But it is becoming clear that this position is merely a transitional step -- a "wedge" to open the door to government-sponsored embryo research.
This came home to me recently, when I spoke on this issue in England to ethicists and scientists who advise a major pharmaceutical firm. What I found was a unanimous view among British scientists that embryonic stem cell research will probably be useless for transplant purposes -- unless it uses cloning to create human embryos for destruction.
Why? The answer is: Tissue compatibility. Patients' bodies will reject transplanted cells from a foreign source -- and many scientists think this problem will not be solved in the foreseeable future. Hence, in Great Britain the debate is not about "spare" embryos at all, but about use of cloning to produce embryos genetically identical to each individual patient. Each time a patient needs a transplant, he or she will donate some body cells, which will be used to make numerous embryonic twin brothers or sisters -- who will then be killed for their stem cells.
This British discussion puts into perspective some recent events in our own country. In May the Geron Corporation, which has funded research in obtaining stem cells from "spare" embryos, announced that it was taking over Roslin Bio-Med of Scotland, which has pioneered animal cloning and produced "Dolly" the sheep. Geron says the merger will enable it to combine the "complementary breakthrough technologies" of stem cell research and cloning "to enhance and accelerate the development of new transplantation therapies." The following month, President Clinton's National Bioethics Advisory Commission (NBAC) softened its earlier stand against creating human embryos for stem cell research, saying only that such creation and destruction of life should not be funded "at this time."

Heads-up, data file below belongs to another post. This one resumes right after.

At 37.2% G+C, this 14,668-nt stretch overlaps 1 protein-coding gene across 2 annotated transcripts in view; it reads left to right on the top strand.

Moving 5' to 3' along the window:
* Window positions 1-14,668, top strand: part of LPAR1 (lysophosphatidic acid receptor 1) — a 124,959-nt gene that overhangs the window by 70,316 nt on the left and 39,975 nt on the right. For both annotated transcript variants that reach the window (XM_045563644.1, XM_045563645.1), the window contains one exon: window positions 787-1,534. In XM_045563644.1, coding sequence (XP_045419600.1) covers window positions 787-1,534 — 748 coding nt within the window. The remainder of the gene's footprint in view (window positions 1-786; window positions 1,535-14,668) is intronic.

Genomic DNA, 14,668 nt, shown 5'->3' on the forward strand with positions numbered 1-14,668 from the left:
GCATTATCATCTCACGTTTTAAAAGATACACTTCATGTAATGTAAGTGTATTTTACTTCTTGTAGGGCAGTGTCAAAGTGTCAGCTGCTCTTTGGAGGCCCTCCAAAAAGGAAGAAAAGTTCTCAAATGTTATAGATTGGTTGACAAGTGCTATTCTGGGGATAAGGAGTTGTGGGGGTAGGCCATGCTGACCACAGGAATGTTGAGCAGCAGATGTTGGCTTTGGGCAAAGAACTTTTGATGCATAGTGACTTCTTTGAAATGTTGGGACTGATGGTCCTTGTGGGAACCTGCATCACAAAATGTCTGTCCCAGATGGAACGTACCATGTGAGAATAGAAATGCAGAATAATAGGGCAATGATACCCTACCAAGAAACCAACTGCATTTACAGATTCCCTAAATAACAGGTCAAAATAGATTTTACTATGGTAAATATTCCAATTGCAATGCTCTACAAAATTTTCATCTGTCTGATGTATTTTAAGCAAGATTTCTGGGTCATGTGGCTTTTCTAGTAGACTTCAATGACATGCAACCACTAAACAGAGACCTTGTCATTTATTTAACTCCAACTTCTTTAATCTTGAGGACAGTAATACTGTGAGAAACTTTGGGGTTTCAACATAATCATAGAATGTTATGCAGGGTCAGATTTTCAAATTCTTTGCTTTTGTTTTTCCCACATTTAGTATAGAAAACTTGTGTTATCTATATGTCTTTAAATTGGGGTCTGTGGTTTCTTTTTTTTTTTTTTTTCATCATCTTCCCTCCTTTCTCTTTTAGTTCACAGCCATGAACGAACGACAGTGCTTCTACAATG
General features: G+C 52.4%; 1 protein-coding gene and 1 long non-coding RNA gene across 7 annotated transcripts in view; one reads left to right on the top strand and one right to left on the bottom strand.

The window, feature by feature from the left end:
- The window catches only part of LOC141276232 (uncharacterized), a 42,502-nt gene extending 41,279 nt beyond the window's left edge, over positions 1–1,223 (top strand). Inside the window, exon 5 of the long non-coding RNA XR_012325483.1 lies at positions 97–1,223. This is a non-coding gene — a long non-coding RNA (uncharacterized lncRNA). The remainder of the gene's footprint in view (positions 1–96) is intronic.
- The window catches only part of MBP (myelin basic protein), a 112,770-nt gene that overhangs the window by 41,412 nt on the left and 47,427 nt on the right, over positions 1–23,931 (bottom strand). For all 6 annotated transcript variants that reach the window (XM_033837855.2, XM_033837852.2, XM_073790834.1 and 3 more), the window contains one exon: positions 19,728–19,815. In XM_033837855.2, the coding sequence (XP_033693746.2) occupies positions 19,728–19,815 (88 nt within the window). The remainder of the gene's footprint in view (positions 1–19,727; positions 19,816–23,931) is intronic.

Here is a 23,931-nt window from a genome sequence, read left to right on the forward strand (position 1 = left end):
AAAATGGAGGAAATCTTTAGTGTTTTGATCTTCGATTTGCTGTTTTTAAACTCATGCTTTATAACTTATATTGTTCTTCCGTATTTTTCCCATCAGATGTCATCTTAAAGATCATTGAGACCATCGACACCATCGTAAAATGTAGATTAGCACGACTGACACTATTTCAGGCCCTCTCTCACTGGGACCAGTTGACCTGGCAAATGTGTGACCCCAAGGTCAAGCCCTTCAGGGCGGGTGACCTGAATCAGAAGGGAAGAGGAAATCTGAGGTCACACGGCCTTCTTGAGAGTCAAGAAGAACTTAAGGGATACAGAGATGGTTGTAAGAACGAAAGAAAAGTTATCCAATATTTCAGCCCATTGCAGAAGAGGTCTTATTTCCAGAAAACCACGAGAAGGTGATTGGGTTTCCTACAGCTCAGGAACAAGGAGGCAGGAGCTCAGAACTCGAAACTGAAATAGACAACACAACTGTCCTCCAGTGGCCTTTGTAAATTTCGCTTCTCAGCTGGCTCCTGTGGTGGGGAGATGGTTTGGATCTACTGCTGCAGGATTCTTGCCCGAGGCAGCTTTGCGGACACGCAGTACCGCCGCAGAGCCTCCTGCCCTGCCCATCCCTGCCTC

Now I realize the significance of these events. They know. Geron and NBAC know that the much-touted use of "spare" embryos may well fail to produce the promised results. But they also know that the "unconscionable" step of using taxpayers' funds to create human embryos for destruction could doom the entire enterprise in the eyes of public opinion. So expect them to proceed with "spare" embryos, perfecting the art of culturing stem cells and directing them to differentiate in the lab. And when they stand on the threshold of transplantation into humans, expect them to announce that they could save many lives, if only we will allow this one last step...
The real solution is to refuse to start down that road. Genetically compatible tissue for transplantation can be produced by using and adapting patients' own adult stem cells. These are now known to be far more versatile than was once imagined -- and they pose no serious moral problem. (For a fine statement on this subject signed by dozens of medical and scientific experts, see www.stemcellresearch.org.) The question is: Will Congress see what's really happening in time to stop the NIH's immoral crusade?
(Mr. Doerflinger is Associate Director for Policy Development at the Secretariat for Pro-Life Activities, National Conference of Catholic Bishops.)